He’s never been so thankful for car trouble
On September 10, 2001, George Keith drove his brand-new BMW through Central Park when the vehicle shifted into first gear unexpectedly. He made an appointment at the dealership for seven the following morning with the hopes of making it to an 8 a.m. meeting in downtown Manhattan. Keith tells Reader’s Digest that what happened next was one inconvenience he will never complain about. “I got to the BMW dealership at seven, but the mechanics refused to work before eight, so I waited an hour for a three-minute repair. I left the shop and raced down the expressway to get to my meeting, on the 73rd floor of Tower Two of the World Trade Center,” he recalls.
“I was sitting on the expressway in traffic when I saw smoke coming out of the top of the first tower that was hit, and turned on the radio to hear that a small plane had crashed into it. At that point, I glanced behind me at the Hudson River and saw a jet flying lower than I’ve ever seen. I couldn’t take my eyes off of it, and then it smashed into the second tower. The fireball was enormous—I’ve never seen anything like it. I knew it was a terror attack at that point.” He adds, “I’m fortunate my car broke down, many people I know didn’t make it. It’s still an emotional thing.”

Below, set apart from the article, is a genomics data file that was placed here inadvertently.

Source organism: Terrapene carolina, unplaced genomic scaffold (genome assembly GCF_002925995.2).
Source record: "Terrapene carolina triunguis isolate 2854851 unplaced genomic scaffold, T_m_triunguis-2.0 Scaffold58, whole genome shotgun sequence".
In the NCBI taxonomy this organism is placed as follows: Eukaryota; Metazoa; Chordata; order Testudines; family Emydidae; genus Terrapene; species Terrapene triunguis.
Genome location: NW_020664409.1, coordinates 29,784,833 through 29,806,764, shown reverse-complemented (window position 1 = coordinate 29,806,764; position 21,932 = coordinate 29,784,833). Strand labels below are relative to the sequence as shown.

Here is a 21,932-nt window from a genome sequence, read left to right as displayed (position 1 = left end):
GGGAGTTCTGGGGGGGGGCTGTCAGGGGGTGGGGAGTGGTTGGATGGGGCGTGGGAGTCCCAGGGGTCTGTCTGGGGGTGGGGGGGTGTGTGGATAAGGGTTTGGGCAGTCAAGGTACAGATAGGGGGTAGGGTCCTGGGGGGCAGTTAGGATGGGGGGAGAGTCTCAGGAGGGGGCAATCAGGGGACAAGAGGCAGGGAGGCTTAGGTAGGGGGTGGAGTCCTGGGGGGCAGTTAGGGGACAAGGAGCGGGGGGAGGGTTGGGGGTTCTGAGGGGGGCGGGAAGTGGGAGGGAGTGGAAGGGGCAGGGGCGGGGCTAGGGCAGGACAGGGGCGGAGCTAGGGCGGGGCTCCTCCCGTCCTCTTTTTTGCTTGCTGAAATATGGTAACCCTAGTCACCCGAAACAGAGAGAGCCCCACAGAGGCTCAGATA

A cigarette break saved her life
Greer Epstein, at the time an executive director at Morgan Stanley in the second tower, recalls, “I arrived at 7:30 a.m, checked my email, met with some staff members, and had visited the cafeteria on the 43rd floor for my morning coffee and bagel. At 8:40, I received a call from a co-worker who suggested we prep for a later meeting over a cigarette. I grabbed my cigarette case and headed to the elevator,” recalls Epstein.
She continues, “The elevator car jumped and bounced as I reached the ground floor. I remember thinking, ‘I am not taking that car again,’ as I exited and made note of the car number. I turned toward the revolving doors to the street. Through the plate glass windows, I saw people ducking, flaming paper raining down, and a man cowering next to a planter with a briefcase over his head. As I turned toward the revolving door, I noticed that so many people were jammed into it that it couldn’t turn. I remember looking up and seeing a huge hole in the side of the first tower. I heard someone say a plane had hit the building. We watched for a while and saw people holding on to the outside of windows way up on the building. Then they were just letting go, falling all that way. As I stood and watched, I saw a plane coming from the south and flying right toward the second tower.”
Epstein and her coworker witnessed the jet hurdle into the second tower, as well as the building’s horrifying collapse, and ran to the safety of a nearby doorway while the cloud of dust threatened to overtake them. “It felt like the world was ending,” Epstein says.
She was laid off in the nick of time
Laura Sorokoff Gelman rode the Port Authority subway train through the World Trade Center station on her commute each morning—that was before she was laid off on Friday, September 7, 2001. “I would have been there if I weren’t laid off four days before. And as it happens, I had planned to go to the unemployment office next to the World Trade Center that morning but was waiting till after rush hour, so I never got on the train that day.” Next, learn what young people ask this woman most after she survived the terrorist attack.